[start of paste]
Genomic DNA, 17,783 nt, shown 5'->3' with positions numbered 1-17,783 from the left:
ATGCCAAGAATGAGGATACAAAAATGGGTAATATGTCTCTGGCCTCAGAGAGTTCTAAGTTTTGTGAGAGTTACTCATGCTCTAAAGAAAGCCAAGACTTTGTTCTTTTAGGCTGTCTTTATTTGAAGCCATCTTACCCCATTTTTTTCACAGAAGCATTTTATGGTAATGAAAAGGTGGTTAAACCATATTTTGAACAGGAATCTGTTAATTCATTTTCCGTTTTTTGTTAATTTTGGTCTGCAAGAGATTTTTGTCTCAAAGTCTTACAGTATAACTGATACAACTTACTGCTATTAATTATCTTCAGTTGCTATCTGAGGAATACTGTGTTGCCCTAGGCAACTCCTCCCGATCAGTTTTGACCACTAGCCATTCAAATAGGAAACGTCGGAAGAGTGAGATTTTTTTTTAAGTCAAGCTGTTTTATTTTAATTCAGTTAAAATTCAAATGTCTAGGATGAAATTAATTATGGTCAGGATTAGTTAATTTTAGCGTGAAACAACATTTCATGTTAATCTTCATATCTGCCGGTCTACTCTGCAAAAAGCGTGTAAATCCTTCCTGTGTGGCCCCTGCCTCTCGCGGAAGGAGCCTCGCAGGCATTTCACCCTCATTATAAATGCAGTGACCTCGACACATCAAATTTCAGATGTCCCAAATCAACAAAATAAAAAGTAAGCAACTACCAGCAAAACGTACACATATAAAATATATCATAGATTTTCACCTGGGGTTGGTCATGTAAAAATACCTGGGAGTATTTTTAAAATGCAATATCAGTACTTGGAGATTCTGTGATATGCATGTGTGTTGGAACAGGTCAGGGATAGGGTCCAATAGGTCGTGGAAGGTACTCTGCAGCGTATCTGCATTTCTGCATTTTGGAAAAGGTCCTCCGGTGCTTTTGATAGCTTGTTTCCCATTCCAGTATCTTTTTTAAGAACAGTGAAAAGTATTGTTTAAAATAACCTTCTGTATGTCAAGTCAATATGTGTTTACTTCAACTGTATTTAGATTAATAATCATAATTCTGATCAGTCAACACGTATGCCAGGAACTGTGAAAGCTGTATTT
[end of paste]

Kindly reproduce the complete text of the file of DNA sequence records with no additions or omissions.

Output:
Genomic DNA, 17,783 nt, shown 5'->3' with positions numbered 1-17,783 from the left:
ATGCCAAGAATGAGGATACAAAAATGGGTAATATGTCTCTGGCCTCAGAGAGTTCTAAGTTTTGTGAGAGTTACTCATGCTCTAAAGAAAGCCAAGACTTTGTTCTTTTAGGCTGTCTTTATTTGAAGCCATCTTACCCCATTTTTTTCACAGAAGCATTTTATGGTAATGAAAAGGTGGTTAAACCATATTTTGAACAGGAATCTGTTAATTCATTTTCCGTTTTTTGTTAATTTTGGTCTGCAAGAGATTTTTGTCTCAAAGTCTTACAGTATAACTGATACAACTTACTGCTATTAATTATCTTCAGTTGCTATCTGAGGAATACTGTGTTGCCCTAGGCAACTCCTCCCGATCAGTTTTGACCACTAGCCATTCAAATAGGAAACGTCGGAAGAGTGAGATTTTTTTTTAAGTCAAGCTGTTTTATTTTAATTCAGTTAAAATTCAAATGTCTAGGATGAAATTAATTATGGTCAGGATTAGTTAATTTTAGCGTGAAACAACATTTCATGTTAATCTTCATATCTGCCGGTCTACTCTGCAAAAAGCGTGTAAATCCTTCCTGTGTGGCCCCTGCCTCTCGCGGAAGGAGCCTCGCAGGCATTTCACCCTCATTATAAATGCAGTGACCTCGACACATCAAATTTCAGATGTCCCAAATCAACAAAATAAAAAGTAAGCAACTACCAGCAAAACGTACACATATAAAATATATCATAGATTTTCACCTGGGGTTGGTCATGTAAAAATACCTGGGAGTATTTTTAAAATGCAATATCAGTACTTGGAGATTCTGTGATATGCATGTGTGTTGGAACAGGTCAGGGATAGGGTCCAATAGGTCGTGGAAGGTACTCTGCAGCGTATCTGCATTTCTGCATTTTGGAAAAGGTCCTCCGGTGCTTTTGATAGCTTGTTTCCCATTCCAGTATCTTTTTTAAGAACAGTGAAAAGTATTGTTTAAAATAACCTTCTGTATGTCAAGTCAATATGTGTTTACTTCAACTGTATTTAGATTAATAATCATAATTCTGATCAGTCAACACGTATGCCAGGAACTGTGAAAGCTGTATTT